Regis University is proud to announce the finalists for the 2017 Opus Prize, a humanitarian award recognizing those working to solve some of the world’s most pressing problems. One nonprofit will receive $1 million and two will each receive $100,000 awards on Oct. 11, when Regis hosts the 2017 Opus Prize award ceremony. All are welcome to attend the free event.
“The Opus Prize exemplifies what this University is about,” said Regis University President Father John P. Fitzgibbons, S.J. “This is in our DNA.”
The Opus Prize is given in partnership with a Catholic university each year to faith-based social entrepreneurs from around the world. As the 2017 partner, Regis collected nominations and formed a jury comprising nonprofit and faith leaders who selected the three finalists. Teams of Regis students, faculty members and Opus Prize officials then traveled to the finalists’ communities to confirm the merits of their organizations.
Without further ado, here are the 2017 Opus Prize finalists:
Sister Marilyn Lacey, Mercy Beyond Borders, South Sudan and Haiti
Sister Marilyn Lacey founded Mercy Beyond Borders in 2008 after a visit to Sudan where she saw what she described as “by far the most devastated place” she’d ever experienced during her decades of work with refugees around the world. With operations in South Sudan and Haiti, Mercy Beyond Borders brings hope to more than 1,400 women and girls annually by providing educational, economic and empowerment opportunities where there are few options to escape extreme poverty.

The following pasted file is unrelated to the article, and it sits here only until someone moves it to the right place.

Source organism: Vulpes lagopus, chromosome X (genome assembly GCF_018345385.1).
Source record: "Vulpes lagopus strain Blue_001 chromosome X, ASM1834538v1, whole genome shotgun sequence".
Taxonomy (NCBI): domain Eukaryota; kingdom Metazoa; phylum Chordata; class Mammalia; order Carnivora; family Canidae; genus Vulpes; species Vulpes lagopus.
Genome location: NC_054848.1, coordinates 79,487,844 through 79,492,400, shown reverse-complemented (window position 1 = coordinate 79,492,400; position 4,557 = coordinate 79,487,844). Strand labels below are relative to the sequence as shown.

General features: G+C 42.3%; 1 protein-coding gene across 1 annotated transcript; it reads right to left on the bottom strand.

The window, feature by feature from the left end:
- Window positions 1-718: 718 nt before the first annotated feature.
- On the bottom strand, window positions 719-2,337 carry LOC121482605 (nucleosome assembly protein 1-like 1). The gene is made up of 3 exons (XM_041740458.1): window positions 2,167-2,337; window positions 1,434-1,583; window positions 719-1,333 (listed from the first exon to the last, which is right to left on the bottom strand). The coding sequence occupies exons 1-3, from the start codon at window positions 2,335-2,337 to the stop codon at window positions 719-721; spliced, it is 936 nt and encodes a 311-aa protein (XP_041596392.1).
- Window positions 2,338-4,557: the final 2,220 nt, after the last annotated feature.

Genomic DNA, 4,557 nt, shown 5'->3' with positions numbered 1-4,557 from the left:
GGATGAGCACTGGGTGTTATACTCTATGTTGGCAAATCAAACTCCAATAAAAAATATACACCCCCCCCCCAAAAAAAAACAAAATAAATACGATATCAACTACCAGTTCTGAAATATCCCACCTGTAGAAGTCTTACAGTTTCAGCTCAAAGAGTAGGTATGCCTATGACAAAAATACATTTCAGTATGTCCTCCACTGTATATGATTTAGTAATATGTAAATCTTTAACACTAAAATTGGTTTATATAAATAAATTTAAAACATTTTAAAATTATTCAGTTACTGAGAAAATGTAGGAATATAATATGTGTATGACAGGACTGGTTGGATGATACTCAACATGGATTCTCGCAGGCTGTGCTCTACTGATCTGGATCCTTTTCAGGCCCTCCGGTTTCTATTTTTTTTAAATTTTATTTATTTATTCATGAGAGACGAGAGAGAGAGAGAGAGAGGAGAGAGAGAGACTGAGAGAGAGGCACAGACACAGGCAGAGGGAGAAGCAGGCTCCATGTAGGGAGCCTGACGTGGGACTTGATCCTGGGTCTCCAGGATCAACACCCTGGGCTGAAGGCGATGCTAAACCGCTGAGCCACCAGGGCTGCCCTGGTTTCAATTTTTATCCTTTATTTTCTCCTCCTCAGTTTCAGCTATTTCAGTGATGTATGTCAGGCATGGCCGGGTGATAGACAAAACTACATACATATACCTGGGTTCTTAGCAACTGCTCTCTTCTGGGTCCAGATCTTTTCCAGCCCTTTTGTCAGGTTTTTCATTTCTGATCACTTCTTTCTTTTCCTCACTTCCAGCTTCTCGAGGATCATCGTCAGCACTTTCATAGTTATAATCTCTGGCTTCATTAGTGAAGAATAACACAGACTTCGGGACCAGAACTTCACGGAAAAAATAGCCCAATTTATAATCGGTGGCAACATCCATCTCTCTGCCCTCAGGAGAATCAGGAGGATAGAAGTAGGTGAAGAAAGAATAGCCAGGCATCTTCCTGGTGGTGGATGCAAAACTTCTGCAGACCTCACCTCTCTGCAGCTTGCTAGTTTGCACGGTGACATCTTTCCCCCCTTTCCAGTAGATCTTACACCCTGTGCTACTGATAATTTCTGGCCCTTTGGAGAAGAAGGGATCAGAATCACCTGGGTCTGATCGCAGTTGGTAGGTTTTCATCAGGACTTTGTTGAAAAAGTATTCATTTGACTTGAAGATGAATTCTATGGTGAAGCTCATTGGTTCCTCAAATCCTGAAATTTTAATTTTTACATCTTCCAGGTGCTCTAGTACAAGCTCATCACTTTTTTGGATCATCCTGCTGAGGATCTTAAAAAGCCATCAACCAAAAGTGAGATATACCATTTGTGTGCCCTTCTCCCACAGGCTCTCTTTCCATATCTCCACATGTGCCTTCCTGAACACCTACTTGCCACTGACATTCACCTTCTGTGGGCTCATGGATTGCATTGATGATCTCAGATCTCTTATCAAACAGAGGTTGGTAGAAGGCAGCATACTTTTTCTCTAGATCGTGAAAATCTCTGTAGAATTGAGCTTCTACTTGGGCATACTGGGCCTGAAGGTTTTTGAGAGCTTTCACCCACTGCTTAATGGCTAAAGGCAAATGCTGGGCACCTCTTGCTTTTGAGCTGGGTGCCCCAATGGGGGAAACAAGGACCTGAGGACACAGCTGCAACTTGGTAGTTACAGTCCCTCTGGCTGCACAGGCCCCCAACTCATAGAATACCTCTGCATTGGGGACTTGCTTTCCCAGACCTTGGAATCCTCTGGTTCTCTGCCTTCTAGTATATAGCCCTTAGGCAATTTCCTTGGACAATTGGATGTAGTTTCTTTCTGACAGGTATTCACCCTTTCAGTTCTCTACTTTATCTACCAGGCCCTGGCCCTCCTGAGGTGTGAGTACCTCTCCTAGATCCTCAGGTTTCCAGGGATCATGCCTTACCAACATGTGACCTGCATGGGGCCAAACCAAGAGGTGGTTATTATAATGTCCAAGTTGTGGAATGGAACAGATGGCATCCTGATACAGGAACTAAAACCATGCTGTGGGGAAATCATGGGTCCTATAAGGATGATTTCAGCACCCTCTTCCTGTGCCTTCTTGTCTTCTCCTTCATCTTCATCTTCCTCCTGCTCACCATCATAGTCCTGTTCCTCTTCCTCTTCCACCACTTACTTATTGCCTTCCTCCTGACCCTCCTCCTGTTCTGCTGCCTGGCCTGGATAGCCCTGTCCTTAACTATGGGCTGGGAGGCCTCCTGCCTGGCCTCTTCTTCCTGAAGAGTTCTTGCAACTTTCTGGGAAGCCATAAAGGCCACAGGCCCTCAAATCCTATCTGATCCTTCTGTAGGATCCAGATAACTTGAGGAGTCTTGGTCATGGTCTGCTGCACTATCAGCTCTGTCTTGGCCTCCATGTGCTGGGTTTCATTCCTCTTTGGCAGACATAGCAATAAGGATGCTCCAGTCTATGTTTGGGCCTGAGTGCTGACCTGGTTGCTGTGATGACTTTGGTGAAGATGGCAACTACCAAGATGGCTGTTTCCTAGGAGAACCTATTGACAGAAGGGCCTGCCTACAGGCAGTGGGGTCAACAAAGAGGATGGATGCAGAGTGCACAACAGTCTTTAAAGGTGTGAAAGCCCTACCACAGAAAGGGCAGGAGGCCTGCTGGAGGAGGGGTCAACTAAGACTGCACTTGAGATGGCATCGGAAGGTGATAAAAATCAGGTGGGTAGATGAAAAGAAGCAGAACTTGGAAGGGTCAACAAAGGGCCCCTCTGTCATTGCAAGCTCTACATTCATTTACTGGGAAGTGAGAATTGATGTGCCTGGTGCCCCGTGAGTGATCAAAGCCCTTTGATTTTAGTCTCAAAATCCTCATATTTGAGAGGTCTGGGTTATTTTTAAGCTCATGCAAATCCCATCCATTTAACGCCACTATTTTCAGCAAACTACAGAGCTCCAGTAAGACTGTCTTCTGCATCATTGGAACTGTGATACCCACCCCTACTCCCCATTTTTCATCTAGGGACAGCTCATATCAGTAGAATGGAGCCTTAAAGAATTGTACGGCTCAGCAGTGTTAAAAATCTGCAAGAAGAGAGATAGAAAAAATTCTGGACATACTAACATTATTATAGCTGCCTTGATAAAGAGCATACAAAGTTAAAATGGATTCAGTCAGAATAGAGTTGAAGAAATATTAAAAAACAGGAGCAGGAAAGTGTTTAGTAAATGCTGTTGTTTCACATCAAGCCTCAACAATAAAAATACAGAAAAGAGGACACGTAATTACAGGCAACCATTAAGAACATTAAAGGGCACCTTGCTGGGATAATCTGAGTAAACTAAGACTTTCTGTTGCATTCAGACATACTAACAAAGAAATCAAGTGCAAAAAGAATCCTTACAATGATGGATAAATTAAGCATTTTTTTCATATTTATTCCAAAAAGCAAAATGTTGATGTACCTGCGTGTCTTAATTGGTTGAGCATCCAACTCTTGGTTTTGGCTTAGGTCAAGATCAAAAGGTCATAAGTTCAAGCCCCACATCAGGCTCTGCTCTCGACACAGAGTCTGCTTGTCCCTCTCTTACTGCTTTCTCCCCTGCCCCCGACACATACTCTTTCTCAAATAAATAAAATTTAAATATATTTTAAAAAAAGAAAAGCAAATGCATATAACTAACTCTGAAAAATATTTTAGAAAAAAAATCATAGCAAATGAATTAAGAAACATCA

Sister Stan Terese Mumuni, Nazareth Home for God’s Children, Ghana
After years of missionary work in West Africa, Sister Stan Terese Mumuni founded the Nazareth Home for God’s Children in 2009 to serve one of the most vulnerable populations in Ghana: “spirit children.” Certain communities believe children who are born with physical, mental or behavioral disabilities are bad omens and must be cast out or even killed. Sister Stan takes these innocents in and raises them with tenderness and love, providing the sustenance and care they need to thrive.
Dr. Jason Reinking and Dr. Noha Aboelata, Roots Community Health Center, Oakland, California
Dr. Noha Aboelata is the founder and CEO of Roots Community Health Center. Dr. Jason Reinking serves as a physician on the Street Outreach Medical Program (STOMP), a branch of Roots Community Health Center, which brings health care to impoverished people living on the streets of Oakland. Reinking and Aboelata are pioneering flexible medical services designed to meet the needs of the homeless, who are often unaware of their health care options or resist traditional brick-and-mortar clinics. STOMP is building relationships with a distrustful demographic by meeting underserved men and women where they are and healing them without judgment.
Join us during the week leading up to the Opus Prize award ceremony for student and community events where you can engage in dialogue and service with these successful leaders of nonprofits who are changing our world.
To find more information on the Opus Prize and read all about what it means for Regis, go to regis.edu/opus.